3) Short and leveraged investments
Across the volatility of 2020, many self-directed sophisticated investors took a short-term approach to trading and embraced short & leveraged funds. There are currently 7 leveraged exchange-traded hedge funds listed on the ASX covering Australia, US markets and the technology sector which generated significant activity in 2020.
As the world continues to recover from COVID-19 and manages the ongoing tension in global relationships, the use of short and leveraged instruments is likely to continue along with continued bouts of volatility. This is also within keeping with global trends and sophisticated investors and institutions may anticipate the exchange-traded hedge fund range in Australia to continue to expand to meet demand.
As part of this, some sophisticated investors may anticipate changes in growth sectors like technology as the world opens again and choose short-term investments reflecting their views.
Sophisticated investors with high conviction on technology companies may consider exchange-traded hedge funds. There are currently seven exchange-traded hedge funds listed on the ASX ranging from broad-market focus areas to more specific sectors like technology.
Moving forward in 2021
The last year was unexpected but has shifted global investment behaviour and dynamics. The Australian ETF market will continue to grow and evolve to meet the needs of investors and if the past year is any indication, investors are looking for opportunities and increasingly using ETFs for their market exposure.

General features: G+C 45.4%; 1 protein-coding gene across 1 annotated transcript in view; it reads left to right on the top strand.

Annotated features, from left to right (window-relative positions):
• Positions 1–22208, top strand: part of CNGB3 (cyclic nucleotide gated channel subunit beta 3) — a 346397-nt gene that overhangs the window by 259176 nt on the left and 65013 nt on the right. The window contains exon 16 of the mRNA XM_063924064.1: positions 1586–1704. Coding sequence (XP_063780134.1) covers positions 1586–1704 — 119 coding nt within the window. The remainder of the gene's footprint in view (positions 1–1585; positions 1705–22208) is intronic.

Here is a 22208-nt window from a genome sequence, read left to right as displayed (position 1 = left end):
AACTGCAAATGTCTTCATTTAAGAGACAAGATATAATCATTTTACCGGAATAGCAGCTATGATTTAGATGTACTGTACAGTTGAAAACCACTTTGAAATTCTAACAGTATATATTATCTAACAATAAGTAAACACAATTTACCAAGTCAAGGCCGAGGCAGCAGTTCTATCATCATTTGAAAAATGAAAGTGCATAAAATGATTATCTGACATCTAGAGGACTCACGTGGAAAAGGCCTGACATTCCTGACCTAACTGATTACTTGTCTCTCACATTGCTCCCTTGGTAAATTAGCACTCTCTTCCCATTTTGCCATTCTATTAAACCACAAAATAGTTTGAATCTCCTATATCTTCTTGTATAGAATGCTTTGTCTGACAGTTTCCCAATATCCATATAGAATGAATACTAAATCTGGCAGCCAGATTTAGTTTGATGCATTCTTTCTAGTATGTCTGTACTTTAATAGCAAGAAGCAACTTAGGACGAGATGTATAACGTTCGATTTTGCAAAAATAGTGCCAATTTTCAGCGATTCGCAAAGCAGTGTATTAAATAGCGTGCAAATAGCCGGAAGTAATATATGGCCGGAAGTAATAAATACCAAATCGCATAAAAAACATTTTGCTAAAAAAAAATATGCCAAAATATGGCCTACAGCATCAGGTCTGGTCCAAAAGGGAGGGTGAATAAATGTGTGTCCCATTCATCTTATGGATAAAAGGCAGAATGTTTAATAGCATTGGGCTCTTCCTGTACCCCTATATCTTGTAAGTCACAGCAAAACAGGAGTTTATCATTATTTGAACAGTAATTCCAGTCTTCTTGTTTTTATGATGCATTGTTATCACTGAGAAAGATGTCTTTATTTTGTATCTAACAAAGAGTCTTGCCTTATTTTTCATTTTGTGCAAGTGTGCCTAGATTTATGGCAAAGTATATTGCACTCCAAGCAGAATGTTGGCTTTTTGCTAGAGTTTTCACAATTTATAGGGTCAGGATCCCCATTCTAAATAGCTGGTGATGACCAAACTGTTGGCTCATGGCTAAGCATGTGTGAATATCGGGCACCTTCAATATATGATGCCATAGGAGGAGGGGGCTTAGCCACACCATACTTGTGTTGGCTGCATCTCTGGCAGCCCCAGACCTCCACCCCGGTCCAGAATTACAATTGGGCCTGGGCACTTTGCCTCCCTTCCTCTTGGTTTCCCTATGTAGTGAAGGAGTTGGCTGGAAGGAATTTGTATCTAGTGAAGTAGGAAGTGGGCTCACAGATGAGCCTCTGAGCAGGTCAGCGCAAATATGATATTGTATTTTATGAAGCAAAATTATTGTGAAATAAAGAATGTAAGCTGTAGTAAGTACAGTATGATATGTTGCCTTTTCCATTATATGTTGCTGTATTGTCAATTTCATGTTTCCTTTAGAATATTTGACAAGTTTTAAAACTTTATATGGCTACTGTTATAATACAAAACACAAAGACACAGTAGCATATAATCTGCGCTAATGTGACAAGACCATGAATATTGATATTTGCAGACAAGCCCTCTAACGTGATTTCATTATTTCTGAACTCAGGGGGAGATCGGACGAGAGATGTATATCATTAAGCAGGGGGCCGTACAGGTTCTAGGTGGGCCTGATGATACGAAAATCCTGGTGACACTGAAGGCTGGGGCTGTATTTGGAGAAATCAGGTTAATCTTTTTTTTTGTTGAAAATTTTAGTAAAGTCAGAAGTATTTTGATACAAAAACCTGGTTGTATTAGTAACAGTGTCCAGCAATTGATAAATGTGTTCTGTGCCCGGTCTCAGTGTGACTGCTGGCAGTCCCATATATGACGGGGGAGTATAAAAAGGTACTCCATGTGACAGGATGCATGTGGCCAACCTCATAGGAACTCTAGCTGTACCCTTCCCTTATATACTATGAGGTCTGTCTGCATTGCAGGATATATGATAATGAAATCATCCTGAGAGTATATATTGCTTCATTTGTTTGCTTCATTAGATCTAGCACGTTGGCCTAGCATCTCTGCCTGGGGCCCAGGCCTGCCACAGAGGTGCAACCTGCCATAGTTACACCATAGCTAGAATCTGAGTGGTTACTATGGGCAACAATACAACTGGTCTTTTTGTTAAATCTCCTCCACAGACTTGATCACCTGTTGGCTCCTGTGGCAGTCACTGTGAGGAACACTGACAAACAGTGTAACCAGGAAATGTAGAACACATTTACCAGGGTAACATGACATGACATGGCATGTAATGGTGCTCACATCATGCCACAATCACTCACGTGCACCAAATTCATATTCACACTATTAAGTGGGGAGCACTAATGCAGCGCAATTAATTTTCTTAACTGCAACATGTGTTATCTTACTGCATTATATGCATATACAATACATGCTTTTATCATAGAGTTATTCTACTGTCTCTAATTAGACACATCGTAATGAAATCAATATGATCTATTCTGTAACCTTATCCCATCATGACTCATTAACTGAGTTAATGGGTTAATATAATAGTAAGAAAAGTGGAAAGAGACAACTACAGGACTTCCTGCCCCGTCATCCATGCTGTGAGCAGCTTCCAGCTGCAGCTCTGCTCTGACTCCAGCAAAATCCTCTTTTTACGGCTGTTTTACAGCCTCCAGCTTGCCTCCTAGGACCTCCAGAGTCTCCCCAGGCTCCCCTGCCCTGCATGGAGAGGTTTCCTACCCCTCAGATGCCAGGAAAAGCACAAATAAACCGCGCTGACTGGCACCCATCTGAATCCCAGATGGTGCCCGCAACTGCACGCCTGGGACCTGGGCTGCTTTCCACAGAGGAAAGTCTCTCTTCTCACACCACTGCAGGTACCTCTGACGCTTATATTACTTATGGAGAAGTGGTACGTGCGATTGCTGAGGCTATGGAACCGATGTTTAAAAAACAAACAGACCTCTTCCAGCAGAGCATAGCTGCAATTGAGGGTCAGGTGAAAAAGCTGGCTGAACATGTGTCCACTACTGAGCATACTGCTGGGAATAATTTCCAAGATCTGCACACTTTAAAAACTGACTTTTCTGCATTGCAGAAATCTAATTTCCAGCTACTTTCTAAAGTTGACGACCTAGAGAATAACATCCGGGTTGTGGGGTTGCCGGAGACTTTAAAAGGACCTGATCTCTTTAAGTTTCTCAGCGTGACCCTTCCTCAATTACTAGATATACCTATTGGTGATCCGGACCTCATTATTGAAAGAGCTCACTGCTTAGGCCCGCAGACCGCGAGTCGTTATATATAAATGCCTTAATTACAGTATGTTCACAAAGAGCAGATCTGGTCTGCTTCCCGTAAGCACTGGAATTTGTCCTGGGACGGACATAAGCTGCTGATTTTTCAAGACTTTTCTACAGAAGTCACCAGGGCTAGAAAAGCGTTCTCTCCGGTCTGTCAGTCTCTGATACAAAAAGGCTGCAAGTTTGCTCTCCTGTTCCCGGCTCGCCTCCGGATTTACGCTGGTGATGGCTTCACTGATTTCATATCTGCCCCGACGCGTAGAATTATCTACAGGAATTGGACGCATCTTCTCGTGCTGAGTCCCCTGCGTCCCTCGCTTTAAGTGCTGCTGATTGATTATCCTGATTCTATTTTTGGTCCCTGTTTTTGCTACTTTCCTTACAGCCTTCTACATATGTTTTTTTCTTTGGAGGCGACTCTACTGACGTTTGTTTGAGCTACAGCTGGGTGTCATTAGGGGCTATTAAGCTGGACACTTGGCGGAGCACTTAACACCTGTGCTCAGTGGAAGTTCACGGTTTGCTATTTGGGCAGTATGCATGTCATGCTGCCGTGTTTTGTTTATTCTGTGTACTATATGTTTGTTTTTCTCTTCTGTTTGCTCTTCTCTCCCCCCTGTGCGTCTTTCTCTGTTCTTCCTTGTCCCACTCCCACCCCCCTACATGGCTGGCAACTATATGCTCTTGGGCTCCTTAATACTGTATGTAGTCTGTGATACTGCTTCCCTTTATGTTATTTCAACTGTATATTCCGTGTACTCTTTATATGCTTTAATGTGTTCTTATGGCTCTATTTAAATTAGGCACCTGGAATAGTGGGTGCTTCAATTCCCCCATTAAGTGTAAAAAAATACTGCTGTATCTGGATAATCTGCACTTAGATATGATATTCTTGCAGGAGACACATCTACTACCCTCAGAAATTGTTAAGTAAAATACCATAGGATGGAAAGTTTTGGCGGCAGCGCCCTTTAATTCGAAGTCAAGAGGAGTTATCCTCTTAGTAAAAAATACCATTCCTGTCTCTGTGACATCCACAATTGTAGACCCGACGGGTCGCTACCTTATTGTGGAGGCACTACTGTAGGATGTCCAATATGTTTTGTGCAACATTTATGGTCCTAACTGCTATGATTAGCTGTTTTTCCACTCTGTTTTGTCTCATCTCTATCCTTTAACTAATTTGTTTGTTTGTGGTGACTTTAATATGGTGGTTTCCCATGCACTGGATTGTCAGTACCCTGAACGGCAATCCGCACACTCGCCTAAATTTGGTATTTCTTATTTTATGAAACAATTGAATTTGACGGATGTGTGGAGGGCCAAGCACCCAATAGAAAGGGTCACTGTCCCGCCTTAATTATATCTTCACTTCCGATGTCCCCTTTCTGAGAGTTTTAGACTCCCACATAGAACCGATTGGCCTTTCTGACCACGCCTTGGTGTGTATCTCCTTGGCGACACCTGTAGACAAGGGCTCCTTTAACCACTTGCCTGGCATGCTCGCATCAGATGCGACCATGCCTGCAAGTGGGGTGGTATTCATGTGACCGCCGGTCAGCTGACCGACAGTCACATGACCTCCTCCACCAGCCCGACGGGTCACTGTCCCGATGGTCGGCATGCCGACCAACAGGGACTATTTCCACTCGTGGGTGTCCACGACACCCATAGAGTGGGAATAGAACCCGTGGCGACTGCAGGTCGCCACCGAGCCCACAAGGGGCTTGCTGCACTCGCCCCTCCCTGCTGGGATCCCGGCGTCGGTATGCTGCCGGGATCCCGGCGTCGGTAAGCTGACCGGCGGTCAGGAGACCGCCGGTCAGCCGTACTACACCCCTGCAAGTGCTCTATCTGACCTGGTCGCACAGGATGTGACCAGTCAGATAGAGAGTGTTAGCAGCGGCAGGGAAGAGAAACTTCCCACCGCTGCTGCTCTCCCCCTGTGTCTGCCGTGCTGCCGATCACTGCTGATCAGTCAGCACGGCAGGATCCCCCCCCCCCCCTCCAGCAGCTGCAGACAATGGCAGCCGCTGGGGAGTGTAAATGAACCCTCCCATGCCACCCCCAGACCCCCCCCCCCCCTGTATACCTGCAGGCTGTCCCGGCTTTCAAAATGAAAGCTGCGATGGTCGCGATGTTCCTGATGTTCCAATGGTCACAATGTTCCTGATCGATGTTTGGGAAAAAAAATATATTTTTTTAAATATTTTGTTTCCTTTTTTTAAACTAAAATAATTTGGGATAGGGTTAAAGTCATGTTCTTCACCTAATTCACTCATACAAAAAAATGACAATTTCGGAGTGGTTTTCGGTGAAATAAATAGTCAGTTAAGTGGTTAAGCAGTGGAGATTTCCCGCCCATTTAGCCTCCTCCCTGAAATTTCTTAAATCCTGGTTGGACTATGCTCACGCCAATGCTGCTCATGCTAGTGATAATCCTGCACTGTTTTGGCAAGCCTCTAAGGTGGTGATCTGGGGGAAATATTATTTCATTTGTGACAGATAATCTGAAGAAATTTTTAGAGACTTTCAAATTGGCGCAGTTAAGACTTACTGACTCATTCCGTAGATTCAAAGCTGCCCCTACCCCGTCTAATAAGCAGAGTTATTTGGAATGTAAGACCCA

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- WHO Coronavirus Disease (COVID-19) Dashboard | WHO Coronavirus Disease (COVID-19) Dashboard
- EU leaders finally approve coronavirus stimulus package (cnbc.com)
- How COVID-19 upended life in Europe throughout 2020 | Euronews
- 'No time to waste': Biden unveils $1.9tn coronavirus stimulus package | US news | The Guardian
- Source: India 2030: exploring the Future; National Infrastructure Pipeline
- PM commits 1.5 billion to infrastructure | Infrastructure Magazine
- Gold investment demand remains well supported in 2021 – report - MINING.COM
- (1) Brexit is complete: Britain officially breaks from European Union - National | Globalnews.ca
- US-China trade war: expect Biden to change tactics towards Beijing, but not the goals | South China Morning Post (scmp.com)
- Democratic wins in Georgia could give Biden’s tax plan a better chance (cnbc.com)
- Biden Plan: Stimulus Checks Now, Tax Hikes Soon To Beat Virus, Inequality; Dow Jones Falls (investors.com)
- Markets wrestle with an imminent spending spree from Biden's Democrats (smh.com.au)
- Chart: Which Countries Have Banned Huawei? | Statista
- COVID-19 masks mischief in the South China Sea | East Asia Forum
- India-China ties ‘profoundly disturbed’ by first act of bloodshed in 45 years: Jaishankar | Hindustan Times
- (VIEW LINK)
- The Victorian Big Battery (energy.vic.gov.au) and World’s Biggest Battery Race Gets New Contender in Australia - Bloomberg
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Kanish Chugh is responsible for distribution covering sales and marketing strategy for institutional, intermediary and retail clients. He joined Global X ETFs Australia in 2015 and has previous experience with Fidelity International, BlackRock and...